And lastly be sure that your team members are being shown appreciation for their work. If you outlined specific benefits or rewards for participation in your charter, make sure those are being honored. But also be spontaneous, give public praise when they’ve completed a big task or reached a significant milestone, celebrate success together with a special get together or video hangout, and send them exclusive swag that has been tailored specifically their team. I like to use Savannah’s Gift Tracking for all three of these, to make sure these things are having the intended impact.
Keep it going!
Even after you have a team running effectively and no longer need to be the one leading the day to day management, you need to remain involved to ensure that their needs continue to be met, communication continues to be healthy, and membership continues to be strong. Scheduling regular check-ins with the team leaders, once a month or once a quarter (at the very least, once a year!) will let you keep your finger on the pulse of the program and respond to any problems before they start to have a negative impact on the team’s mission.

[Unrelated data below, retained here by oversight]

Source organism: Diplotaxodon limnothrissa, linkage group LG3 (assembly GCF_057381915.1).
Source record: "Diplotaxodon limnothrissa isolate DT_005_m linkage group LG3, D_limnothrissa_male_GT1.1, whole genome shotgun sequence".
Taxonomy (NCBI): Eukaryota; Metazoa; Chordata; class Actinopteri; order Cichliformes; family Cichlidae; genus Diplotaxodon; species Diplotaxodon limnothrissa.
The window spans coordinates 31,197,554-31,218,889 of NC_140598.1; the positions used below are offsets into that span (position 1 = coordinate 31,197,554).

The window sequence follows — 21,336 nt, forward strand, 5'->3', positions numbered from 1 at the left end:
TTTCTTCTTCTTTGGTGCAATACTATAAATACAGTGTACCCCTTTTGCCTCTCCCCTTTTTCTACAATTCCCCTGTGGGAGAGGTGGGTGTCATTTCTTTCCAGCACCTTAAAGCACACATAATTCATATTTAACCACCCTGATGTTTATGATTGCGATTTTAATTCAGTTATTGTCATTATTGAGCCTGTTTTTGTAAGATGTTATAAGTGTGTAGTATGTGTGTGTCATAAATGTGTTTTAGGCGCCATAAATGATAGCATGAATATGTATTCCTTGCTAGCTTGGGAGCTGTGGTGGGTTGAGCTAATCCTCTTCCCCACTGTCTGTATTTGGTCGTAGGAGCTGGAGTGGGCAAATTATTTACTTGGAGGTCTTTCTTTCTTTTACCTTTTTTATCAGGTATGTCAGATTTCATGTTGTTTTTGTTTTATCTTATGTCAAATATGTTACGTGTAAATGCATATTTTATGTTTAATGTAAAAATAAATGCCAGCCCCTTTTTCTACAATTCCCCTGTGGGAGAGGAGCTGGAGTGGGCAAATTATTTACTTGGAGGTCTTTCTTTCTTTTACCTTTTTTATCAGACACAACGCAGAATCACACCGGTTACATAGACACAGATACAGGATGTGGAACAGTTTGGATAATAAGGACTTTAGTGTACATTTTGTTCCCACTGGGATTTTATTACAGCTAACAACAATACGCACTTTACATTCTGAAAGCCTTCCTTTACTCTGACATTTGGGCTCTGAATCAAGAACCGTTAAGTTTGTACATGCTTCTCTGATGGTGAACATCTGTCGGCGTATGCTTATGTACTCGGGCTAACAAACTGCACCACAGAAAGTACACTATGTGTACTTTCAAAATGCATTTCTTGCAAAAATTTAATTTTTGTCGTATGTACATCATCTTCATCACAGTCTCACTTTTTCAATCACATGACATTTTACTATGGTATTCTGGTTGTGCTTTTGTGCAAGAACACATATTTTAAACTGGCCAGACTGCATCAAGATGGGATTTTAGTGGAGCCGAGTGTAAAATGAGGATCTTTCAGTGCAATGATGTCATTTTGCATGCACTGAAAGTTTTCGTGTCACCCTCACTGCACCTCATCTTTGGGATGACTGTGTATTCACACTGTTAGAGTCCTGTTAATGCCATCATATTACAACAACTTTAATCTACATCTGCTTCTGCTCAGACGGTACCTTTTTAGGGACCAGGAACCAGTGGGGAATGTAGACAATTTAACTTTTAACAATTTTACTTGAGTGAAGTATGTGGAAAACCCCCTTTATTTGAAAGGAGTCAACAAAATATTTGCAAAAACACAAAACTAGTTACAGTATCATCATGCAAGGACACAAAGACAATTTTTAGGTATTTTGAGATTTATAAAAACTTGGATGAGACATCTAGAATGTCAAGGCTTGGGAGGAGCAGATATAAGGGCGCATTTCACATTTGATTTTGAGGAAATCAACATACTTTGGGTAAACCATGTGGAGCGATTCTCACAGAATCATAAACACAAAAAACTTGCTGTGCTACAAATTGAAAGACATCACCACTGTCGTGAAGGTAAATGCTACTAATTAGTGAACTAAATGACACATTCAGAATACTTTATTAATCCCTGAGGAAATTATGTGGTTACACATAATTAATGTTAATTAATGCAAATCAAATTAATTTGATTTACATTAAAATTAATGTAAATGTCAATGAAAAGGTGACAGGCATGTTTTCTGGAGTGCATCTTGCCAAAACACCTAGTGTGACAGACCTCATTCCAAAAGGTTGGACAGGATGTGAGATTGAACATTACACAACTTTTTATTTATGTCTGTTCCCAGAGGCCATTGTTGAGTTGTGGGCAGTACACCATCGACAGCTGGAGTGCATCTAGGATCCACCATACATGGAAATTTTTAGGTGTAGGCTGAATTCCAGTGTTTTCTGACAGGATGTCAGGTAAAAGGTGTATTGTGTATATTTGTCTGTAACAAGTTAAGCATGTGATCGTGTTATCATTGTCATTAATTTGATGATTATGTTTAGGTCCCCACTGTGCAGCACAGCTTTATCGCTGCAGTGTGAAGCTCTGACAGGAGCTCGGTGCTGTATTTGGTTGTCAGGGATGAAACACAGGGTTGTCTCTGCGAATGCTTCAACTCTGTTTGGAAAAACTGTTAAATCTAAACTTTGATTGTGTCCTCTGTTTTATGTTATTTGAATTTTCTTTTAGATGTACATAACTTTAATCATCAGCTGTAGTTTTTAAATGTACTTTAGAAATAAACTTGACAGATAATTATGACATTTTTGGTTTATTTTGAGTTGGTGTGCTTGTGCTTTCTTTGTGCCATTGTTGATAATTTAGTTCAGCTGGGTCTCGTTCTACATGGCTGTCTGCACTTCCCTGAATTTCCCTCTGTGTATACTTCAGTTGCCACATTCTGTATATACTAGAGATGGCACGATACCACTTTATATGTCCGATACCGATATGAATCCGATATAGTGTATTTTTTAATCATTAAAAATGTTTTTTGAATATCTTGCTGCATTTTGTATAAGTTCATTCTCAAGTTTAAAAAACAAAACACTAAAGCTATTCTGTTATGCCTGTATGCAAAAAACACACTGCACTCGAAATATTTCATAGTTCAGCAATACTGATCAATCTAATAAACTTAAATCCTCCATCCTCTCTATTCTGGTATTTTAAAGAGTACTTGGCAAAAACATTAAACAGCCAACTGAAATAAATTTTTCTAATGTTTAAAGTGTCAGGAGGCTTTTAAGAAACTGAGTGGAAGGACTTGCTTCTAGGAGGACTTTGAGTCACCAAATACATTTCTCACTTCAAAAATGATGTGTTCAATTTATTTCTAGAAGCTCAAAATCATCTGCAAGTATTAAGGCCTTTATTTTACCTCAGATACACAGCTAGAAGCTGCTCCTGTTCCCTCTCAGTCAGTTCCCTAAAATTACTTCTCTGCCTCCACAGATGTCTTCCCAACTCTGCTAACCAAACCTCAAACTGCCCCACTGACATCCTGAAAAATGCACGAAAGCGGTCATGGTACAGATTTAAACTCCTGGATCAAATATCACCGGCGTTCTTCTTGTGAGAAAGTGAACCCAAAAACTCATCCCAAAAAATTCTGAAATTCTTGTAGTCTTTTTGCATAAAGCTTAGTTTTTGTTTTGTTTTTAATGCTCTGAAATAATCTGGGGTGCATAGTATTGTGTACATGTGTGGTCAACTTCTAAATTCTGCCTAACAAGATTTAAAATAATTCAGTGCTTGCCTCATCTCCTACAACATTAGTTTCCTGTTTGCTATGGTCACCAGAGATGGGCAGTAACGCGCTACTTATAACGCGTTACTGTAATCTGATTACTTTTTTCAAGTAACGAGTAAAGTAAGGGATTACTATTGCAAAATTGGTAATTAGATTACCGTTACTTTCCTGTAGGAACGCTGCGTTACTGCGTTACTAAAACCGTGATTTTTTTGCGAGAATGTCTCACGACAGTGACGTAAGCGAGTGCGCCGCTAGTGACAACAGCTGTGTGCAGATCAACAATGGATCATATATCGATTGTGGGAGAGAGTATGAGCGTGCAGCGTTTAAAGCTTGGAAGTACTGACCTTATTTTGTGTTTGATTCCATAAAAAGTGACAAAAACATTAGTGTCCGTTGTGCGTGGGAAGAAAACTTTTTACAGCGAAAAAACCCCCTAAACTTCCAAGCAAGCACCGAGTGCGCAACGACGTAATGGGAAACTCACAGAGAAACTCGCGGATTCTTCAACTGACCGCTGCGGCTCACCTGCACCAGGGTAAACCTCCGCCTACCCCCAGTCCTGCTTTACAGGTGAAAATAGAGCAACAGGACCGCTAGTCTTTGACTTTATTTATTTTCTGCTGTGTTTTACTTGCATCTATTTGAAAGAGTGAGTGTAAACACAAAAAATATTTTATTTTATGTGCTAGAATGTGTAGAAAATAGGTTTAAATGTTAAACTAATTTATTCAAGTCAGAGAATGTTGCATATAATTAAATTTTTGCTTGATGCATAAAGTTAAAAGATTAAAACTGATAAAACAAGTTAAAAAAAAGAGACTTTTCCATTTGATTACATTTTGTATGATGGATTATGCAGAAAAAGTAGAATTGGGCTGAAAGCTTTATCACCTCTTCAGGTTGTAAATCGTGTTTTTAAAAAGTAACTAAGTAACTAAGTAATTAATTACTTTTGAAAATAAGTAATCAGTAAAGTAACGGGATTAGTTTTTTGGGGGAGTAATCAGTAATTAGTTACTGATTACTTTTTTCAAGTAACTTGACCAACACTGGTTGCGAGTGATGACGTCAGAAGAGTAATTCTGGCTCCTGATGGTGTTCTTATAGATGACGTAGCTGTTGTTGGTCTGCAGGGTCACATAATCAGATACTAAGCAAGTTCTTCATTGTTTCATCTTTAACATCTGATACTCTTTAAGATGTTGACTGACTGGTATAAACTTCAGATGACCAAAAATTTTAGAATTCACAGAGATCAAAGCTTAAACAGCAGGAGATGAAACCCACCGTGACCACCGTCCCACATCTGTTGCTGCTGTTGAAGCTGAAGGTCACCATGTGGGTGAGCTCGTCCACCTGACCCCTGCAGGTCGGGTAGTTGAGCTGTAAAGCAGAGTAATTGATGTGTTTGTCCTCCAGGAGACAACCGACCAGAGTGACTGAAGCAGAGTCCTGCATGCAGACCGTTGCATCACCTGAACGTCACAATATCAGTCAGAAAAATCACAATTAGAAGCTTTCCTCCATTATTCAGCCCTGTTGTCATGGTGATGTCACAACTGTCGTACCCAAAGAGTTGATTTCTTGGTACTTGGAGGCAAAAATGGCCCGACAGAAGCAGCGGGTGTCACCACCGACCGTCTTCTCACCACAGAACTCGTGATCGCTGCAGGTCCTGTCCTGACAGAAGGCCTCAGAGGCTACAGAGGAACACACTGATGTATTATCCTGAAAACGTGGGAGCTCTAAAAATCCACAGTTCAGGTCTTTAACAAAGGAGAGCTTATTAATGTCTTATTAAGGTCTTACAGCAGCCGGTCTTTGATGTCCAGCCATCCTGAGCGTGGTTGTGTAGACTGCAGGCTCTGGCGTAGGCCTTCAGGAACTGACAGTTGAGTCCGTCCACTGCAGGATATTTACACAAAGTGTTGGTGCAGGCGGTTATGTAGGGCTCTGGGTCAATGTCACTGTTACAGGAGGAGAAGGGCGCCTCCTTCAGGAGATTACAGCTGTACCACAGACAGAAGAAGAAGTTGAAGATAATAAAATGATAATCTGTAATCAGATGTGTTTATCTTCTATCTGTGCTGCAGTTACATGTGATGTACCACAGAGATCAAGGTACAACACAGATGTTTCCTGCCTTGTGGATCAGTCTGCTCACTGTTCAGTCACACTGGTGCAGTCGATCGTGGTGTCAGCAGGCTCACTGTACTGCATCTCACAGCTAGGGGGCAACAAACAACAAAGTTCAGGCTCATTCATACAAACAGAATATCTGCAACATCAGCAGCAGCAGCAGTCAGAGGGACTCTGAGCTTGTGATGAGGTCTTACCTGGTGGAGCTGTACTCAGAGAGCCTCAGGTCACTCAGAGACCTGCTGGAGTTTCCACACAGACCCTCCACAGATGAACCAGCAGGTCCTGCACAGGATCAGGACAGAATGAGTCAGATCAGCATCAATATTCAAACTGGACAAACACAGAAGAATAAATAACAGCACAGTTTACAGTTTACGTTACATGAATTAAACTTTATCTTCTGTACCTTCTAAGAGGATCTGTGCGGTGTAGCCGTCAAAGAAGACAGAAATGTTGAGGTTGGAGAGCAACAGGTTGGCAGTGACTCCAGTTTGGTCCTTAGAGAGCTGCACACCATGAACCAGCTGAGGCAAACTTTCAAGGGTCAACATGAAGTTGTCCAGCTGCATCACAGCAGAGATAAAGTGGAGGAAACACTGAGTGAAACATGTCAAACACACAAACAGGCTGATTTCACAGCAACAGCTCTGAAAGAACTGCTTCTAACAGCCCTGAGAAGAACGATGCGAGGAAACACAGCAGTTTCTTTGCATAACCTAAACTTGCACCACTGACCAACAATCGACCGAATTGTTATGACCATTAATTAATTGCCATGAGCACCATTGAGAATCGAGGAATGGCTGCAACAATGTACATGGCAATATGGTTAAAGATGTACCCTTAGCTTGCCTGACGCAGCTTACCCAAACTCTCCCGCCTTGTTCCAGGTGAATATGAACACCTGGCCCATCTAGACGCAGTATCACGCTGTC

You should also use these opportunities to keep membership in the team fresh. Carrie Melissa Jones, founder of Gather Community Consulting, notes that “Leadership programs have natural up and down cycles. You’ll notice that some members simply cannot take on the commitment that they assumed they could. It’s smart to keep a pipeline of other potential leaders at the ready, so you can usher them in when the need arises.”
Here again Savannah CRM gives you insight into how healthy that “pipeline” is by showing you how effectively you are moving new members up the Engagement Pyramid to leadership roles within your team’s scope or your community in general. If you have a good onboarding process and roadmap for contributes to level-up within your community, it will be reflected in a healthy Engagement Pyramid and a full pipeline of new team members.
Building teams within your community is a necessary step in scaling that community beyond a small number of people, and realizing the multiplier effect that a Community Manager should be having. With the right plan, people, and follow through, you will give your community teams a solid foundation and ensure that they are successful in meeting both their goals and yours.